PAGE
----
Run the installer, proceed through the prompts, and leave the default component options as they are:
When you get to selecting an editor, the default choice is to use Vim. If you’re not familiar with Linux/Unix, you probably don’t want this – best to select ‘Use Notepad as Git’s default editor’, unless you know that you have one of the other options available on your system (and are comfortable using it):
Honestly, this selection probably won’t matter much if we’re just playing with Meshtastic, as I’m not sure how the editor gets invoked, but Vim will leave an unwary user as bamboozled as a Unix greybeard will be delighted. You can proceed through the rest of the prompts leaving the defaults selected. After the installation is complete, make sure that your Meshtastic device is recognized by Windows – the first time you attach it to your computer, you should get notifications about installing the ‘CP2104 USB to UART Bridge Controller’:
However, at least in my case, Windows didn’t install the proper drivers – open up the Device Manager in the Windows Control Panel and look for issues:
Windows doesn’t seem to know how to get the correct drivers on its own, so go to CP210x USB to UART Bridge VCP Drivers - Silicon Labs, click on the ‘Downloads’ tab at the top, and download the CP210x Universal Windows Driver:
Extract the downloaded file and run the “CP210xVCPInstaller_x64.exe” installer (or CP210xVCPInstaller_x86 if you are running 32-bit Windows). There’s no options to set, so just proceed through all the prompts:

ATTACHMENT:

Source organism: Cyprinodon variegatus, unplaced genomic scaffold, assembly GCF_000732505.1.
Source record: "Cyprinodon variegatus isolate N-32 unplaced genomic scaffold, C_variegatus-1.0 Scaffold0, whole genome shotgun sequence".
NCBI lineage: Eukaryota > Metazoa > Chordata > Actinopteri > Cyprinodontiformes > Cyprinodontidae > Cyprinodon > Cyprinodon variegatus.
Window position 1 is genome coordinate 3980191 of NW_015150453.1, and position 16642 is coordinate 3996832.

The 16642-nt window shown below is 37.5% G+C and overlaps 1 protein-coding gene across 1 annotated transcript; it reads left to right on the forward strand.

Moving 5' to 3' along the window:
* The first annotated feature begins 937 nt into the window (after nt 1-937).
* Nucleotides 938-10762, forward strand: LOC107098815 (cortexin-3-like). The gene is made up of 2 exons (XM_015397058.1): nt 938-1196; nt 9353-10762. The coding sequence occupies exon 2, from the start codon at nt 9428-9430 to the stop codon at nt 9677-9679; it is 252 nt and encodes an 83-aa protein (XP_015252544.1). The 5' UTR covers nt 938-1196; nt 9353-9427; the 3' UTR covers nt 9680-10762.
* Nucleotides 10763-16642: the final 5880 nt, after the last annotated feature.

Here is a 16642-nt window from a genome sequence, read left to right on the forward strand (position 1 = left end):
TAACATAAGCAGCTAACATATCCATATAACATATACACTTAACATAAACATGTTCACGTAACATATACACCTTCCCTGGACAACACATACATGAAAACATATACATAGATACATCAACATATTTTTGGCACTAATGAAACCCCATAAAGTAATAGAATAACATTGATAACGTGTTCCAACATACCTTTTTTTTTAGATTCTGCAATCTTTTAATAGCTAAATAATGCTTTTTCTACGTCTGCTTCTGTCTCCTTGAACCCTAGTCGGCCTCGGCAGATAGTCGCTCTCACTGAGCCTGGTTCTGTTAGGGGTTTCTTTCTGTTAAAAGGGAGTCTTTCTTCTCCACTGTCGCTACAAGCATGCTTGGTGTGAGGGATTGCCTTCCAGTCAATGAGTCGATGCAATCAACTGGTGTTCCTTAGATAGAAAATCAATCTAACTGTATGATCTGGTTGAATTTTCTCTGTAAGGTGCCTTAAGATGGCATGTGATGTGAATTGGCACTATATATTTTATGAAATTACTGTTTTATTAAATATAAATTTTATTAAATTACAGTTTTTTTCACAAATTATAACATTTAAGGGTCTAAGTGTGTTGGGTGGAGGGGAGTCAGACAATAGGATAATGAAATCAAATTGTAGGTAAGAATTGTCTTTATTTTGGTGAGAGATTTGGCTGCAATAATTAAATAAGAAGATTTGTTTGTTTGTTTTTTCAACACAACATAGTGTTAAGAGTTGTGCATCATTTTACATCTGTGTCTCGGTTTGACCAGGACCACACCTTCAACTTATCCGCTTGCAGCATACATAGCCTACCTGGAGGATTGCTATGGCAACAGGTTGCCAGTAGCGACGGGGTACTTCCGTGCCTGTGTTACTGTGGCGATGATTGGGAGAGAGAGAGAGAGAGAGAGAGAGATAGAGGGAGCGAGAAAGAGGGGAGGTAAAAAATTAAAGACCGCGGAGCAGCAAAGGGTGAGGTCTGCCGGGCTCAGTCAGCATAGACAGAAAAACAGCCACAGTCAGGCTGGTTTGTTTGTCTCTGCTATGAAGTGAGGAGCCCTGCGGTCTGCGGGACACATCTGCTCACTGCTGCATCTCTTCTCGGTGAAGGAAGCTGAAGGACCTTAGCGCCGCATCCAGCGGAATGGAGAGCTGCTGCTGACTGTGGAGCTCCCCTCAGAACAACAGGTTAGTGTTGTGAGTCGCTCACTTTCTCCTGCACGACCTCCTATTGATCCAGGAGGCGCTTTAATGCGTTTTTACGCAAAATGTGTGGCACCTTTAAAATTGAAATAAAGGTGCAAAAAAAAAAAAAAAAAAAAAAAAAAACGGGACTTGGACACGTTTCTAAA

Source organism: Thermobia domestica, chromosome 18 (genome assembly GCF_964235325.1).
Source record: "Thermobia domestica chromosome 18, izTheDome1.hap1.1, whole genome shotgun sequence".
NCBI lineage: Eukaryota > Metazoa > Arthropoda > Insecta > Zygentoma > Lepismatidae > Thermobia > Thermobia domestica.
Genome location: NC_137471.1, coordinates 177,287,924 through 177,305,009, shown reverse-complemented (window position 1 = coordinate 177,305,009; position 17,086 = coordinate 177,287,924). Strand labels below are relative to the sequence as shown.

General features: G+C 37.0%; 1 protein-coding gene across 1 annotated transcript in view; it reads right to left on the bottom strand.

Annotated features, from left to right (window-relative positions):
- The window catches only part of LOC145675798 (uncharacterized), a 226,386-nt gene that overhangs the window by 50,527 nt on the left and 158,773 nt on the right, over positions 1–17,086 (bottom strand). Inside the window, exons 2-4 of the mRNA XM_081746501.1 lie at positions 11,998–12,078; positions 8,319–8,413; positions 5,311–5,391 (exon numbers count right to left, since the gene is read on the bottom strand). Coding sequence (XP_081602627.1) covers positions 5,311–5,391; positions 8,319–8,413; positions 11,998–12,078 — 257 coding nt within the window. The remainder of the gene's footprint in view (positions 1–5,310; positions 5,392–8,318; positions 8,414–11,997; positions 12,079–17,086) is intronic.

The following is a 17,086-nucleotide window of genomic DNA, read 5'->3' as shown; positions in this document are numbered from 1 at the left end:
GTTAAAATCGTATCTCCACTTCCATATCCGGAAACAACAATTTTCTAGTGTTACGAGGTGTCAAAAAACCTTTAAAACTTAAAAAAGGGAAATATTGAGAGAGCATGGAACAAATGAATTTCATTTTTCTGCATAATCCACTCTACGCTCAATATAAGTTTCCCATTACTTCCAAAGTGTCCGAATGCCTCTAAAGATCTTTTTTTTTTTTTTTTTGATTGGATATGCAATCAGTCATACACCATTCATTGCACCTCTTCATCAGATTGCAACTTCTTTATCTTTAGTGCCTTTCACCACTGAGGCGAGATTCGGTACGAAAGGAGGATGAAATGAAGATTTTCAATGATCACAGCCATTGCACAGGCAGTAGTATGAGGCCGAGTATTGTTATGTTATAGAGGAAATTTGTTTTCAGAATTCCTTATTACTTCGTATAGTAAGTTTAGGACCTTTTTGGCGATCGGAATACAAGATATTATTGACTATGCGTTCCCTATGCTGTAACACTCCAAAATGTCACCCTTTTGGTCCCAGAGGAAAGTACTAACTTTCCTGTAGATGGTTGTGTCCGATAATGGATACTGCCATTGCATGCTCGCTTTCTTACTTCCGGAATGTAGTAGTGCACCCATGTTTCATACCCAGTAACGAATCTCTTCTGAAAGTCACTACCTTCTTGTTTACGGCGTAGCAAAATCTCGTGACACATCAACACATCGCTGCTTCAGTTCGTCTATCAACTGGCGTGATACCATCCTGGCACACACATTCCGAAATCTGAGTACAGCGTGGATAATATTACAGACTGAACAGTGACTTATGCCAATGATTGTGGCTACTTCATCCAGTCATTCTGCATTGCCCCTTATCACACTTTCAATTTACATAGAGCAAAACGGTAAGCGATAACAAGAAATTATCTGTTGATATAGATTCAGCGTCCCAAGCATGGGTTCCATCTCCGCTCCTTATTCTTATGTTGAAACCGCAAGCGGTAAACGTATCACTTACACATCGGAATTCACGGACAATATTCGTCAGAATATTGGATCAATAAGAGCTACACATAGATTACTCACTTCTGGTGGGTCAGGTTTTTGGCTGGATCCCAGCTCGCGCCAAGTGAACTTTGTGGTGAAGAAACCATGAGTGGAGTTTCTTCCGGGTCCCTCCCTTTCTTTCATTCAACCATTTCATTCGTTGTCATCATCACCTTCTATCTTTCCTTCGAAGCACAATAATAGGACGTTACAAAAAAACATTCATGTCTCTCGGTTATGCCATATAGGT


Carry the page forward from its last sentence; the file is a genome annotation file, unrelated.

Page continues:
Once complete, you should see the device show up in Device Manager as a COM port:
If you’ve gotten this far, then your system is now all set! Now we can download the latest Meshtastic firmware – go to Releases · meshtastic/Meshtastic-device · GitHub and see what the latest version is. As of this writing, 1.2.10 just dropped, so we’ll click on the ‘assets’ section of the release notes and download the .zip file (https://github.com/meshtastic/Meshtastic-device/releases/download/1.2.10/firmware-1.2.10.zip). Extract the .zip to a folder, then right-click on that folder and select ‘Git Bash Here’:
This will open up a BASH terminal right in the target folder. Let’s make sure that we can actually run the Python tool, so just type in ‘meshtastic’ right at the dollar sign prompt:
Great! So we’re able to run the tool in a BASH prompt. Let’s see if our system can see our board, so type in ‘meshtastic –info’:
Success! Yes, that may look like an error, but the last line tells us the full story – the board has been detected, but it’s running firmware older than v1.2. If the board wasn’t detected at all, the Exception would say “No Meshtastic devices detected”:
So, let’s install that firmware! We’ll use the device-install script (which is why we went through all the trouble of installing Git BASH in the first place). Type ‘ls’ (which is the Unix equivalent of ‘dir’) to see all the files in the directory, and then type in ‘./device-install.sh’:
Okay, that gives us the format that the script is expecting. Let’s cross our fingers and type in ‘./device-install.sh -f ./firmware-tbeam-1.2.10.bin’:
Success! We’ve now updated the device firmware to v1.2.10. The device should reboot and show us that version on the splash screen:
Now, we should be able to run ‘meshtastic –info’ and see what the board returns:
Success! That’s it – you should now be able to proceed with making setting changes, enabling plugins, etc.